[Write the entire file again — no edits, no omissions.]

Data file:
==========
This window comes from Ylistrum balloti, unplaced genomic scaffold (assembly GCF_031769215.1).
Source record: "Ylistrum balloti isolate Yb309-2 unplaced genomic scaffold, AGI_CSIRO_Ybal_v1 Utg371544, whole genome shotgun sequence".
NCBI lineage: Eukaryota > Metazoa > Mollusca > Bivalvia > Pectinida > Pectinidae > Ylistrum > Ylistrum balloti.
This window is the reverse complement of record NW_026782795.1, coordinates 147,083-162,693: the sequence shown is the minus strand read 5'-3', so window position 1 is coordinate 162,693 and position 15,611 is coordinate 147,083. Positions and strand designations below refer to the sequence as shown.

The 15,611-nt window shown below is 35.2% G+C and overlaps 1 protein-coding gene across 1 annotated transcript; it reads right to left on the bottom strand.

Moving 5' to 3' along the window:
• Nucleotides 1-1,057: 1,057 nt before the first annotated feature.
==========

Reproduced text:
This window comes from Ylistrum balloti, unplaced genomic scaffold (assembly GCF_031769215.1).
Source record: "Ylistrum balloti isolate Yb309-2 unplaced genomic scaffold, AGI_CSIRO_Ybal_v1 Utg371544, whole genome shotgun sequence".
NCBI lineage: Eukaryota > Metazoa > Mollusca > Bivalvia > Pectinida > Pectinidae > Ylistrum > Ylistrum balloti.
This window is the reverse complement of record NW_026782795.1, coordinates 147,083-162,693: the sequence shown is the minus strand read 5'-3', so window position 1 is coordinate 162,693 and position 15,611 is coordinate 147,083. Positions and strand designations below refer to the sequence as shown.

The 15,611-nt window shown below is 35.2% G+C and overlaps 1 protein-coding gene across 1 annotated transcript; it reads right to left on the bottom strand.

Moving 5' to 3' along the window:
• Nucleotides 1-1,057: 1,057 nt before the first annotated feature.